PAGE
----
Commissions from the last person recruited go to everyone up the recruitment chain. Recruits are often expected to purchase “starter kits” or inventory to start selling products, which also earn the recruiters (and the recruiters’ recruiter) commission. Thus, multilevel marketing as a business strategy incentivizes participants to grow a sales network underneath them, also called a downline.
MLMs often target stay-at-home mothers and others who may be interested in earning income in their downtime. But success in multi level marketing can be costly. Participants are encouraged to spend money to attend conferences and training seminars, invest in marketing materials and host events with the hope of selling products. All of the expenses are out of pocket and non-reimbursable by the company providing the products.
Multilevel marketing companies are swamped with controversy because the strategy lends itself to the proliferation of pyramid schemes.
The findings are concerning
The MagnifyMoney survey of 1,049 American multilevel marketing participants revealed many other concerning findings about the financial side of involving oneself — directly or indirectly — with multilevel marketing companies.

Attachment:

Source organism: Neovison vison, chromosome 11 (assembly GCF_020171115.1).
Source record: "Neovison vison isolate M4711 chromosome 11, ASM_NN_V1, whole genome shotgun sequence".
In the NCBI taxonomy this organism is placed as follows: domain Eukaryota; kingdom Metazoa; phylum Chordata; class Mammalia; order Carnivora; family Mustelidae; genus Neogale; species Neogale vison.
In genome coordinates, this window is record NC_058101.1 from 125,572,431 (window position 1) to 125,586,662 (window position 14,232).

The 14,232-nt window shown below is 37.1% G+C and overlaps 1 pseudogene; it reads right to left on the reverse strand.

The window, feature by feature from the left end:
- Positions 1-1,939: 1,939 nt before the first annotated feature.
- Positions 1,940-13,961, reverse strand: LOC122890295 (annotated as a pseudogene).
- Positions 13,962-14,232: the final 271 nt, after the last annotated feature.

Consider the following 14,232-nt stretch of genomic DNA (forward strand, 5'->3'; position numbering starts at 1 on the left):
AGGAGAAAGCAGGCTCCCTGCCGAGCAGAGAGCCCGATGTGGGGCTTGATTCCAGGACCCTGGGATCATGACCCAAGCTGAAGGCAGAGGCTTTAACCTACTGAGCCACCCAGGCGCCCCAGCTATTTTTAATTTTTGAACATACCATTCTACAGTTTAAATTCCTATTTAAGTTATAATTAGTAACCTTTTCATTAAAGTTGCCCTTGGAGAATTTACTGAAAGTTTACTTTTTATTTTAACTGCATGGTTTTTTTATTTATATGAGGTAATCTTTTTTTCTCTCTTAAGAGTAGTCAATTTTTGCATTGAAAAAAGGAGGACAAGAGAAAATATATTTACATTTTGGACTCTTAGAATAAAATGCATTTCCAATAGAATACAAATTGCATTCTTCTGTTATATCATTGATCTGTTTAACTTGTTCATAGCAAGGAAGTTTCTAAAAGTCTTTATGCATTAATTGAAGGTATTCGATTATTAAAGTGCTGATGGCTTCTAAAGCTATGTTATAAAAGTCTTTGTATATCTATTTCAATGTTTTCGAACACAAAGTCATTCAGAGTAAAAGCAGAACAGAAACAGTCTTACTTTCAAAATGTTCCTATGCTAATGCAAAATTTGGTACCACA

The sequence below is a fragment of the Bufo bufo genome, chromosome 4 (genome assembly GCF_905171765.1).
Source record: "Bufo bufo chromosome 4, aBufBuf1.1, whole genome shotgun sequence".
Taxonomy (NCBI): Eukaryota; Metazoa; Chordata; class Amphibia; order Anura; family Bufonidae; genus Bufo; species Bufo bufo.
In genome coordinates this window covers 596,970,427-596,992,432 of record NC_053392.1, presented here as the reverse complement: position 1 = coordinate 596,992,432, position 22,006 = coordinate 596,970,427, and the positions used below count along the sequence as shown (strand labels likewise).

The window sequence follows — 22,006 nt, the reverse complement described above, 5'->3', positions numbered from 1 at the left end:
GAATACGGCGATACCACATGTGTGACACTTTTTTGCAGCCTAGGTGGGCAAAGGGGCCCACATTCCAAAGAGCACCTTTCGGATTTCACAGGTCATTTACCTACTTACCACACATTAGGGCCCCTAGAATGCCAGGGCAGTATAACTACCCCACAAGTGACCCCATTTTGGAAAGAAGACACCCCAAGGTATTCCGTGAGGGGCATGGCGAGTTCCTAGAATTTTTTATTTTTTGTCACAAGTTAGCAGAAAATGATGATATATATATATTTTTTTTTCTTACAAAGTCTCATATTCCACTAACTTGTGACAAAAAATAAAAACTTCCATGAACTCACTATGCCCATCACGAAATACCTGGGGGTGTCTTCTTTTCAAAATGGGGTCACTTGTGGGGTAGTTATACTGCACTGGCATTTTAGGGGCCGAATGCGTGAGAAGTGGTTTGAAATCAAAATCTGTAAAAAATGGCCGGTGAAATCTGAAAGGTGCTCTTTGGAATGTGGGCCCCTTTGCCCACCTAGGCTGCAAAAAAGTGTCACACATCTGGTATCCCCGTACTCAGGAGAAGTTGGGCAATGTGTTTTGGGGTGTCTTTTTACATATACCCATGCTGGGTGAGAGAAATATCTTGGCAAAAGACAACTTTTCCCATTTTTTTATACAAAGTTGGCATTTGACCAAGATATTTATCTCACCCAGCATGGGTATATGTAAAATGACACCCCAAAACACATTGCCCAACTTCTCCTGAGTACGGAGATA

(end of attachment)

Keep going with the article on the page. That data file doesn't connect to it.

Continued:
As far as side-gigs go, the earnings are minuscule
It’s hard work making money in multilevel marketing. Overall, 20% of participants never made a sale (18.3% if you exclude people who signed up just for discounts) and nearly 60% of participants reported earning less than $500 over the past five years.
Using median results, MLM participants worked 14 months out of the past five years for 33 hours per month. Overall, participants earned a median of $18.18 per month, translating to $0.67 an hour, before deducting business expenses. Meanwhile, workers in the service sector — the lowest-paid of all major occupations in the U.S. — earn an median $10.53 hourly compensation.